Vampire Weekend Are On The Cover Of The New Issue!

In the new issue of Q, out on Tuesday 7 May, we go deep into the world of Vampire Weekend. Over two meetings in Los Angeles, band leader Ezra Koenig talks to Niall Doherty about fatherhood, their excellent fourth album and why he can’t stop over-thinking. “The album is so colourful and diverse,” he says. “After all these years gone, I needed to re-establish a bigger world.”

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Also in the issue, we rewind to the making of Blur’s seismic 1994 album Parklife as John Harris pulls back the curtain to tell the inside story, while Dorian Lynskey witnesses the band’s latest reunion at the recent Africa Express: The Circus event in East London.

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We hit the road with slowthai as the self-styled “Brexit Bandit” causes a frenzy at shows in Manchester and London. Kate Solomon joins UK hip-hop’s great new hope as he tells her, “I want to connect with people.”

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Sam Fender’s stark, euphoric songs about life in the UK’s margins helped him win the Critics’ Choice award at this year’s Brits. But that’s not the young Geordie’s greatest prize. That’s his blue and gold VIP Greggs card. “Greggs for life,” he tells Chris Catchpole, as they search the streets of Austin, Texas for anything half as good.

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Little Simz is one of Britain’s most inventive and industrious rappers, but why is success such an uphill battle compared to her male peers? Rachel Aroesti meets the Londoner and hears how Drake might be providing a deserved leg-up.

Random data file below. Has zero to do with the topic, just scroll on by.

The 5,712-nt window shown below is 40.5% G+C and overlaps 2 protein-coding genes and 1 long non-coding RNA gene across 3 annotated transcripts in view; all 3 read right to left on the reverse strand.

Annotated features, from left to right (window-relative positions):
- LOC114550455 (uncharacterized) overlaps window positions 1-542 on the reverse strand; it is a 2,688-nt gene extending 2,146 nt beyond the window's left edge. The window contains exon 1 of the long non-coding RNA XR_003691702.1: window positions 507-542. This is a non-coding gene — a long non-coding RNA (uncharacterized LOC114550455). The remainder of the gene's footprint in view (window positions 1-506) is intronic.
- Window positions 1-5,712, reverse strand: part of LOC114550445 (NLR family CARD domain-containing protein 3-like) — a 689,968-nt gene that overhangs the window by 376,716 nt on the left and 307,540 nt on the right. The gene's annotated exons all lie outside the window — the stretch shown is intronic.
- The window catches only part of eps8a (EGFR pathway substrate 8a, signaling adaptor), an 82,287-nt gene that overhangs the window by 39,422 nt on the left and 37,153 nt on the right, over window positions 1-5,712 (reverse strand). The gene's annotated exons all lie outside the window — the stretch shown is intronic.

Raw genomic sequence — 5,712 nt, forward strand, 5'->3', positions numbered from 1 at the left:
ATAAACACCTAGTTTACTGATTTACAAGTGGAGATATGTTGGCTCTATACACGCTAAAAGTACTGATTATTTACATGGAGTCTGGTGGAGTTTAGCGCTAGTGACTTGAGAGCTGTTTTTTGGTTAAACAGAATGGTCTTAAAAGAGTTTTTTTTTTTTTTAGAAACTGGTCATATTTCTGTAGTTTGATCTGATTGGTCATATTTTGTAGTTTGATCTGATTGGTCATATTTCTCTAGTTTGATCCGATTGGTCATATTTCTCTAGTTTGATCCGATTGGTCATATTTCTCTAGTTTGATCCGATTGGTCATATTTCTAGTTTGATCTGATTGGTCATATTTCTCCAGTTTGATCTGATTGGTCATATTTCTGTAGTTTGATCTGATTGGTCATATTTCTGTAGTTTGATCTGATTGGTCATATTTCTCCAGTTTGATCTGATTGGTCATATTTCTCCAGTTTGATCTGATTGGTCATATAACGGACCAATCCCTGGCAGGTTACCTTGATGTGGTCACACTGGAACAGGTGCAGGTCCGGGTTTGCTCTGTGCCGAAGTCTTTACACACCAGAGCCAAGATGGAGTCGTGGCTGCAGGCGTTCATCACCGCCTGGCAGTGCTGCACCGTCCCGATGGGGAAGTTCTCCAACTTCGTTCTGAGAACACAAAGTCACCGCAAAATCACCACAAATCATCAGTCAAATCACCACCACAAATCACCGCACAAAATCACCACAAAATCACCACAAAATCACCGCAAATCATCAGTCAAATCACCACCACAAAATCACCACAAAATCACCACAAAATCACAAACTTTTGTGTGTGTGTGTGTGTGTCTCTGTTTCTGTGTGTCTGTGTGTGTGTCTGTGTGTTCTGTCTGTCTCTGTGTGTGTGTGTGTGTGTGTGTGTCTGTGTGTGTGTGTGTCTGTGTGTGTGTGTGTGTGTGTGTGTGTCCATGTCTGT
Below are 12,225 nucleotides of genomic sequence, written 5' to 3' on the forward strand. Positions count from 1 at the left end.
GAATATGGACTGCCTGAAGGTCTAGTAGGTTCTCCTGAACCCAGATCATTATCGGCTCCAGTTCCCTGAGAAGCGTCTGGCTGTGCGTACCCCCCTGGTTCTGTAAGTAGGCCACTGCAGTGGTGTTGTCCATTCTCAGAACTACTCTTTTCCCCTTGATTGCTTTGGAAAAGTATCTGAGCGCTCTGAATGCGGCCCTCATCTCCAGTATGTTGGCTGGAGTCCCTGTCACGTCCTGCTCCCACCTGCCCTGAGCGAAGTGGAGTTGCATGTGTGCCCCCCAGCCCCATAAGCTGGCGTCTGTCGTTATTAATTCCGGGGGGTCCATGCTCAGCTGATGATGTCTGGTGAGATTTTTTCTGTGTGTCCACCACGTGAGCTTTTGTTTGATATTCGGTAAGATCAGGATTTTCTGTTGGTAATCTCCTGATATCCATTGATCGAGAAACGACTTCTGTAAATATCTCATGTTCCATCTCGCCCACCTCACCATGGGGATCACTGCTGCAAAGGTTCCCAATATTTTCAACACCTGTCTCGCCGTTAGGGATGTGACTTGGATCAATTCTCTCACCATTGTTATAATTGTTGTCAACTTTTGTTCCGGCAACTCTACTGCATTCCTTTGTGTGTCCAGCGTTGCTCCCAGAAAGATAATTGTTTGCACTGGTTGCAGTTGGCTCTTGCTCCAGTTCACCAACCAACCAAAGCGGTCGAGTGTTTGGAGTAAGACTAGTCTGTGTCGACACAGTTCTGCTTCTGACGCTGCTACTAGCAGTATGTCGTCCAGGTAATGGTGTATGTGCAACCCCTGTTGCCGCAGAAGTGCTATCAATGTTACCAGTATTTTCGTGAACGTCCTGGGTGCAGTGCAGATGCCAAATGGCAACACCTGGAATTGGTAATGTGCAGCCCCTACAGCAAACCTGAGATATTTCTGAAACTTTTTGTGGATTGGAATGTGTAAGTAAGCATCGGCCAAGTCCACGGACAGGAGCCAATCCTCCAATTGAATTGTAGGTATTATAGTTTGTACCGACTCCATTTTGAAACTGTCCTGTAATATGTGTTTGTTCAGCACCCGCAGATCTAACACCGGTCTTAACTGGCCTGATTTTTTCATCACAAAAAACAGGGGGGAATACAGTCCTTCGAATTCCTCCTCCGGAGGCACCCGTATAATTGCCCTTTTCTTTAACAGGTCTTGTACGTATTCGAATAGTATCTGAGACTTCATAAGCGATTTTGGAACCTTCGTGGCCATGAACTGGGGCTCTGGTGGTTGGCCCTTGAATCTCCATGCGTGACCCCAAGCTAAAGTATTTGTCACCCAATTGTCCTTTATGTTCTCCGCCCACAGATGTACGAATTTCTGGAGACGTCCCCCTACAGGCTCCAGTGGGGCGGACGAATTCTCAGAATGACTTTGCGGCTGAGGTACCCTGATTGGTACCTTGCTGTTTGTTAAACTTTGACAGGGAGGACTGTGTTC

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Derry singer-songwriter SOAK became a teenage star with her first record. But she fell into a period of depression before making her new album Grim Town. She invites Rebecca Nicholson into her new pad in Manchester and explains how writing it saved her. 

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Laura Barton meets Andrew Bird in LA and asks: is there anything the violin-playing, whistling whiz, glockenspiel-tapping, folk indie-rocker can’t do?

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This month’s Q Maverick is hip-hop pioneer Chuck D. The Public Enemy founder beckons Eve Barlow into his Californian office to look back on a career spanning more than three decades.

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The subject of this month’s Cash For Questions is punk quintet IDLES. They respond to your queries about Dirty Dancing, teleportation, smelly pants, class, crack addiction and what it means to be punk.

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Australian singer-songwriter Courtney Barnett talks us through the albums that changed her life, we hear all about Hot Chip’s forthcoming new record from its creators, Lee “Scratch” Perry outlines his 10 Commandments for living, and we head Out To Lunch with US experimentalist Holly Herndon. Last Word goes to Kurt Vile. In the Q Review, we report from Doves’ comeback show and run the rule over new albums by The National, Cate Le Bon and Amyl And The Sniffers and many more.

All this and much more, in the new issue of Q, out on Tuesday 7 May!